In a recent article, Enterprise Security Startups Are Booming- So Why Is Security Getting Worse?, Tom Foremski recaps a dinner event he attended in Silicon Valley last week organized by Eastwick Communications. The question posed in the article, "Why is security getting worse?" is easy. Three reasons.
- The attack surface of a typical enterprise is enormous now thanks to mobility, the consumerization of IT, social media, BYOD, cloud services, etc.
- Defense is down. $60B a year spent on global IT security- a huge chunk focused on signature-based prevention is easily bypassed. Some say 50% effective at best. Others say 5% at best. People? Do the math: $1B enterprise spends 5% of revenue on IT, 10% of that on security, 30% of that on security personnel. That’s about 8-10 heads give or take to guard a massive and growing attack surface.
- The enemy is smart, organized, automated, relentless and numerous. Reportedly 400,000 nation-state supported hackers in China alone.
Cybercrime numbers, although controversial (I'll leave that alone here), are coming in at 4x what we spend on defense. So the bad guys are shooting fish in a barrel.
So are we spending enough? Maybe, maybe not. Are we spending it wisely? Clearly not. Why do you see startups jumping in? The security status quo is ripe for disruption, and the advent of big data crunching, analysis and visualization in a way that arms security personnel to "hunt" for attackers is just now emerging. Will it get better, more cost effectively, and with better c-suite understanding? Yes. In many organizations it already is. We just have not yet seen the trickle down occur en masse yet. By proxy, we don't have nearly as many physical bank robberies today as we have had in years past – thanks to security technology, but we still have them.
This is the first in a series of posts about the new public Click Security GitHub project Data Hacking. The project utilizes an open architecture based on Python and the most recent advances in data analysis, statistics, and machine learning. We investigate challenging security issues through a set of exercises that use open data sources and popular python modules such as Pandas, Scikit Learn, and stats models. All materials are presented within a set of iPython notebooks that are shared publicly.
Exercise: Detect Algorithmically Generated Domain Names
The Data Hacking Github project page already has several posted exercises but we'll begin with an exercise to detect Algorithmically Generated Domain Names.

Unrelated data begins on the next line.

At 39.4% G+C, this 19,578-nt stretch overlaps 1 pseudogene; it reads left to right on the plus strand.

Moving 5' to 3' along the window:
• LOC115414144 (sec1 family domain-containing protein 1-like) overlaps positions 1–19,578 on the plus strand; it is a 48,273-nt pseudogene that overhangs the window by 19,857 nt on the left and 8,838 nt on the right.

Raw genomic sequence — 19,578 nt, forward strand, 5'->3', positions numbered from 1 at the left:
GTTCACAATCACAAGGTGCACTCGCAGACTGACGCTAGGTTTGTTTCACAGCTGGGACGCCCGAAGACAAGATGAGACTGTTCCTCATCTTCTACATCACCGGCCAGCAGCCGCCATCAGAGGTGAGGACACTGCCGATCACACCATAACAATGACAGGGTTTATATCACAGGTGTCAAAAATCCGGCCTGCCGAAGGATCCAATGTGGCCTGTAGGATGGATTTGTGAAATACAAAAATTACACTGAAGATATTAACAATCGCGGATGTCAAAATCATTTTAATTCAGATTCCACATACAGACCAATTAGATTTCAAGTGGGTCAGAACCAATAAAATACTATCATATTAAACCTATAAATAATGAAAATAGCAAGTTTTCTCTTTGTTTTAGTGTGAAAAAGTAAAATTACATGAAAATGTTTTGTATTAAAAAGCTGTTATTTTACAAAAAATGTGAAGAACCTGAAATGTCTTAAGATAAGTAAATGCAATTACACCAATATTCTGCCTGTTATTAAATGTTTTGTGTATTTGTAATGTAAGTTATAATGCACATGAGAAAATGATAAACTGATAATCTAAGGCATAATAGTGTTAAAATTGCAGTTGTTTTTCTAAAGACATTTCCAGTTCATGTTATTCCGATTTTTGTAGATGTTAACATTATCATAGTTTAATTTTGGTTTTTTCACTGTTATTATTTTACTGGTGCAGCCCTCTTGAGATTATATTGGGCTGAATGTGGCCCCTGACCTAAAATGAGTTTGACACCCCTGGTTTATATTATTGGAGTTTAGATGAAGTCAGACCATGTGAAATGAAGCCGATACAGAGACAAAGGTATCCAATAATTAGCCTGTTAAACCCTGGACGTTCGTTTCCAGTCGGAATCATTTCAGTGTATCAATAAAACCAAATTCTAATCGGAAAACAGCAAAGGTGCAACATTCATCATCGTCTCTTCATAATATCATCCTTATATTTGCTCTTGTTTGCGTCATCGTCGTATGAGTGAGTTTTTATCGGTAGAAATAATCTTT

Python Modules Used:
- iPython: Architecture for interactive computing and presentation
- Pandas: Python Data Analysis Library
- Scikit Learn: Machine Learning in Python, Pedregosa et al., JMLR 12, pp. 2825-2830, 2011.
- Matplotlib: Python 2D plotting library
- StatsModels: descriptive statistics, statistical tests, and plotting functions.
In this notebook we're going to use some great python modules to explore, understand and classify domains as being 'legit' or having a high probability of being generated by a DGA (Dynamic Generation Algorithm). The primary motivation is to explore the nexus of iPython, Pandas and scikit-learn with DGA classification as a vehicle for that exploration. The exercise intentionally shows common missteps, warts in the data, paths that didn't work out that well and results that could definitely be improved upon. In general capturing what worked and what didn't is not only more realistic but often much more informative. :)
The DGA Notebook contains all the code and details of the exercise but we'll summarize the work and approach here
- Alexa 100k top domains (we also show results for top 1 Million).
- A mixture of ~3500 domains that were known to come from DGA sources.
Summary of Approach
Data Ingestion, Cleanup and Understanding: We compute both length and entropy and add those to our Pandas data frame and demonstrate the nice integration of iPython/Pandas/Matplotlib.
- We demonstrate the use of scikit-learn's CountVectorizer to compute NGrams on both the Alexa domains and on the English dictionary, those new features helped to increased feature differentiation (plots shown below).
- We Utilize the Scikit Learn Machine Learning Library
o Random Forest: popular ensemble machine learning classifier
o We perform Numpy matrix operations to generate NGram count vectors.
o New features are added to our dataframe and feature matrix for scikit learn.
o Train/Classify: We demonstrate the classification results on our expanded feature vectors
For an exercise where the focus was to demonstrate the utilization of iPython, Pandas, Scikit Learn and Matplotlib, the results were reasonably good. Given a feature matrix of length, entropy, alexa_ngrams, and dict_ngrams our classifier had a predictive performance on our holdout set of the following:
We can see that 'false positives' (legit domains classified as DGA) is quite small at 0.62%. This is critical in a large-scale system where you don't want false alerts going off for legitimate domains.